Harvard Law School announced a gift of $500,000 to the Royall House and Slave Quarters on Wednesday as part of a continued effort to recognize the University’s historical ties to slavery.
The Royall House and Slave Quarters, a museum in Medford, Massachusetts, is located on the former plantation of the Royall family, which was the largest slaveholding family in the state. At least 60 enslaved people lived on the plantation, and their forced labor contributed to the Royall’s fortune.
Isaac Royall Jr. bequeathed an endowed professorship in 1781 that became Harvard’s first professorship of law and the forerunner of the Law School. In 2016, HLS retired its school seal — which contained the Royall family’s crest — due to its connections to slavery. The school unveiled a new seal in 2021 and permanently retired the Royall Professorship of Law last year.
According to the school’s press release, HLS and Harvard’s Faculty of Arts and Sciences aim to work with the Royall House and Slave Quarters on “future research and educational programming” and facilitate visits by Harvard affiliates to the site “for reflection, learning, and research.”
In recent years, Harvard has worked to study and confront the role slavery played in its rise to prominence. The University released its landmark Harvard and the Legacy of Slavery report in April 2022, which includes mentions of Isaac Royall Jr. and the Royall family’s connections to the University.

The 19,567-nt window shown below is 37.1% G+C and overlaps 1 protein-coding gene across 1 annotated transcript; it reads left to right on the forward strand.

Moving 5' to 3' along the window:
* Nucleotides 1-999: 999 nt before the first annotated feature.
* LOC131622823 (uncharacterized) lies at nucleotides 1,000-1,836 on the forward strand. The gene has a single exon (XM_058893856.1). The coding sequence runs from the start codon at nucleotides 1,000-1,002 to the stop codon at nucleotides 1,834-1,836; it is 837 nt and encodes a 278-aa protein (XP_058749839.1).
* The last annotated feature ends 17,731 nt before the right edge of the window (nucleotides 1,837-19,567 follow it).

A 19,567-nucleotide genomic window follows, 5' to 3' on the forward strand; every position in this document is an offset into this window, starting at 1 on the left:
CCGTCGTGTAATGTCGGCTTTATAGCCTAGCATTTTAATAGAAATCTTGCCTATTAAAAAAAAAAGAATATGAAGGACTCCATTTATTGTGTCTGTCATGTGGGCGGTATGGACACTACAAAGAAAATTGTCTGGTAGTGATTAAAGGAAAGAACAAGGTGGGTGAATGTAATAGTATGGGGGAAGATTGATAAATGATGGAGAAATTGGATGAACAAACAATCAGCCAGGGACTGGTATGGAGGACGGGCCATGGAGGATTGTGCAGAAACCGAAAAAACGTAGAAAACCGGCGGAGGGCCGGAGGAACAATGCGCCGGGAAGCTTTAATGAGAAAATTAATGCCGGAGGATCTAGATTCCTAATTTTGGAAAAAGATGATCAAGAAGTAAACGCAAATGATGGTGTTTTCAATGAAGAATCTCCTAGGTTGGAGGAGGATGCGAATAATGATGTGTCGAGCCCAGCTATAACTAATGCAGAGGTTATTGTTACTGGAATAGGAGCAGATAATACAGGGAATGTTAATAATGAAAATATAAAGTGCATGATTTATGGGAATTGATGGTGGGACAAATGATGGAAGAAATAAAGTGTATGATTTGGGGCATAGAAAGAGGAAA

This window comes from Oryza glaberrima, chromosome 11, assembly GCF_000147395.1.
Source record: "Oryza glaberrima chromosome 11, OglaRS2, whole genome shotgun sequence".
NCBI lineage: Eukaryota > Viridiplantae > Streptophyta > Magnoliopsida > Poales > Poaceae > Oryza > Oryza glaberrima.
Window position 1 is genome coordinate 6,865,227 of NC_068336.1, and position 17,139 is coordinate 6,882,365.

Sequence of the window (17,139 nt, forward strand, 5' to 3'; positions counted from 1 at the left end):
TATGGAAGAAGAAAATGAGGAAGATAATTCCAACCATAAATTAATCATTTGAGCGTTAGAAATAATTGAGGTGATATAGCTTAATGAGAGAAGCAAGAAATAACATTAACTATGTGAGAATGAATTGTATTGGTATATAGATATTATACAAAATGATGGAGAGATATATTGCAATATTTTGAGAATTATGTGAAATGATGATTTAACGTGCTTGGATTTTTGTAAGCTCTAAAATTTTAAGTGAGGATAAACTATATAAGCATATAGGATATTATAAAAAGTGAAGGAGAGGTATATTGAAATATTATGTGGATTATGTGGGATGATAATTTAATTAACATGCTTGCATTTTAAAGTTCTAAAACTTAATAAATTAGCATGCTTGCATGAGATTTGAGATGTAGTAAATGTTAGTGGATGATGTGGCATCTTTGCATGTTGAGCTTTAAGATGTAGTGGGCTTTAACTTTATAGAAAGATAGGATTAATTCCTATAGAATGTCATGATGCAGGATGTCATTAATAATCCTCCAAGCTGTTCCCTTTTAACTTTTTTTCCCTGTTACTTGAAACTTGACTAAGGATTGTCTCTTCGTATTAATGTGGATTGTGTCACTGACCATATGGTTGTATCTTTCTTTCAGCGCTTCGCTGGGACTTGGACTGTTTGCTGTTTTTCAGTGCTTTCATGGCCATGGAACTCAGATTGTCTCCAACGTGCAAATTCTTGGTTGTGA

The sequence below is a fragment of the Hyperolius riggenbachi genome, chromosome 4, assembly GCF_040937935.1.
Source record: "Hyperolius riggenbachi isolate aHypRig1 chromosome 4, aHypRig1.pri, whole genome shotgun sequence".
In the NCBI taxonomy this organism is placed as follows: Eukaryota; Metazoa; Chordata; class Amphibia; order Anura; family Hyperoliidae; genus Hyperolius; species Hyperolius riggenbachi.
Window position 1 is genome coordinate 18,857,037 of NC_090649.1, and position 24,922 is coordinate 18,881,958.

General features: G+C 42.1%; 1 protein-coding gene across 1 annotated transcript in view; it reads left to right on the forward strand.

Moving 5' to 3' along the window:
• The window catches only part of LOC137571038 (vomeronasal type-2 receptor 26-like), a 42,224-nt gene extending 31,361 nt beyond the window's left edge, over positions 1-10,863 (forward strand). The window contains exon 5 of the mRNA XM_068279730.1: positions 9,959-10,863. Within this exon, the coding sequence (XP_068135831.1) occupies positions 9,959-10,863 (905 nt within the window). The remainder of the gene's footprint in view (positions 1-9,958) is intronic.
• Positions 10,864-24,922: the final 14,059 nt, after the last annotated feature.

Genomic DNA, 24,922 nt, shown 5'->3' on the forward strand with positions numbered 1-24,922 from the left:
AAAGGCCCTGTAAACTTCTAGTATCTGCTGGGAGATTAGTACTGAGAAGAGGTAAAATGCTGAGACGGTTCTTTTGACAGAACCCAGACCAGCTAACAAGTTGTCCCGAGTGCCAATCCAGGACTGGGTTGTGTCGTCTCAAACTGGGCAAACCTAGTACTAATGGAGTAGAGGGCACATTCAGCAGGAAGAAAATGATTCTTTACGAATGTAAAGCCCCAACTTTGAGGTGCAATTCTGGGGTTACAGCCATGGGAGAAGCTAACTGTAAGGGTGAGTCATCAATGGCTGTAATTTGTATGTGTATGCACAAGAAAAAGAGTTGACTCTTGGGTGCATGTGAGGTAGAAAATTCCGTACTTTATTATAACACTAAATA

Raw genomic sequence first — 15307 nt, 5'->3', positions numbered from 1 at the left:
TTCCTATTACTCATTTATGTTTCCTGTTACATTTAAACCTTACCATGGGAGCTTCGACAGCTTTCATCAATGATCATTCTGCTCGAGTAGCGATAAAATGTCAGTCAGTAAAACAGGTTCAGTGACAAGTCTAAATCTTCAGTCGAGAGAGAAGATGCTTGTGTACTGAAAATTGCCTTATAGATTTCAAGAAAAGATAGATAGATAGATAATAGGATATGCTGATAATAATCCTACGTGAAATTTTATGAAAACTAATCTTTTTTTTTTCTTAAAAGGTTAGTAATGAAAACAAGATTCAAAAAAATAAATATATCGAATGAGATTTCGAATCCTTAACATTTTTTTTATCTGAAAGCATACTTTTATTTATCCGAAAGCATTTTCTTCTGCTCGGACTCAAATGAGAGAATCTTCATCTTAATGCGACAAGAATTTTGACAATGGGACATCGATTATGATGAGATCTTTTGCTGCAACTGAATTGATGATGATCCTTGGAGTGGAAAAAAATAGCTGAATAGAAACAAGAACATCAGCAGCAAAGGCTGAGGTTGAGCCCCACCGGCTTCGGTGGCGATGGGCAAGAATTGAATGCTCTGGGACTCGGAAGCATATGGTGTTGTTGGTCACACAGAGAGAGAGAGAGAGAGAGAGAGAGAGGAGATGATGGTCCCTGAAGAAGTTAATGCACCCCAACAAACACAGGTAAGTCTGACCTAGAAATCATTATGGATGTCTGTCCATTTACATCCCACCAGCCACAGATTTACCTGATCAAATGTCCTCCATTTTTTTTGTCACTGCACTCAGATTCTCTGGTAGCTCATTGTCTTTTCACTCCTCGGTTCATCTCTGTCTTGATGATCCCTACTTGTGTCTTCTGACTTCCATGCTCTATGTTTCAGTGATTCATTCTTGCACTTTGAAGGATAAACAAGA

The report also acknowledged HLS professor Janet E. Halley’s research into Isaac Royall Jr. in 2008, which inspired students to advocate for the Law School’s seal to be changed.
HLS Dean John F. Manning ’82 said in the press release that the school has “grappled with the painful history” of its origins.
“Our work with the Royall House and Slave Quarters will help us continue together to acknowledge, learn from, and share with others our complicated history, to honor and commemorate the enslaved people whose labor generated wealth that contributed to the establishment of our law school, and to better understand and address the ongoing legacy of slavery in today’s society,” Manning said.
Kyera Singleton, the executive director of the Royall House and Slave Quarters, said in the release that she hopes the Law School’s donation to the museum will help educate more people about “how the legacies of slavery impact communities, particularly Black communities and communities of color, today.”
“To understand contemporary society, we all must contend with the history of slavery and the institutions it founded and shaped in our own backyards,” Singleton said.
—Staff writer Jo B. Lemann can be reached at firstname.lastname@example.org.